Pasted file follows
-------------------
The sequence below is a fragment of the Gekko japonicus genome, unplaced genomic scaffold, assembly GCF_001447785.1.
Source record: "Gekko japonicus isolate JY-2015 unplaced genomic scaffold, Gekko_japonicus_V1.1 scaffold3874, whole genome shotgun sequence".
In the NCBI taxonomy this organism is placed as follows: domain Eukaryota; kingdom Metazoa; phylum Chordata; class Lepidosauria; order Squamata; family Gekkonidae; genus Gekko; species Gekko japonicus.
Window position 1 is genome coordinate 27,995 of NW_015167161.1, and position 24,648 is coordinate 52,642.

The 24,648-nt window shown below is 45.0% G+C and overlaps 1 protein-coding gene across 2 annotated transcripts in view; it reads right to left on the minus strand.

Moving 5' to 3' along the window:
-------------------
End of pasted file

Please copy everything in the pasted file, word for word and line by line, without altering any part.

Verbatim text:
The sequence below is a fragment of the Gekko japonicus genome, unplaced genomic scaffold, assembly GCF_001447785.1.
Source record: "Gekko japonicus isolate JY-2015 unplaced genomic scaffold, Gekko_japonicus_V1.1 scaffold3874, whole genome shotgun sequence".
In the NCBI taxonomy this organism is placed as follows: domain Eukaryota; kingdom Metazoa; phylum Chordata; class Lepidosauria; order Squamata; family Gekkonidae; genus Gekko; species Gekko japonicus.
Window position 1 is genome coordinate 27,995 of NW_015167161.1, and position 24,648 is coordinate 52,642.

The 24,648-nt window shown below is 45.0% G+C and overlaps 1 protein-coding gene across 2 annotated transcripts in view; it reads right to left on the minus strand.

Moving 5' to 3' along the window: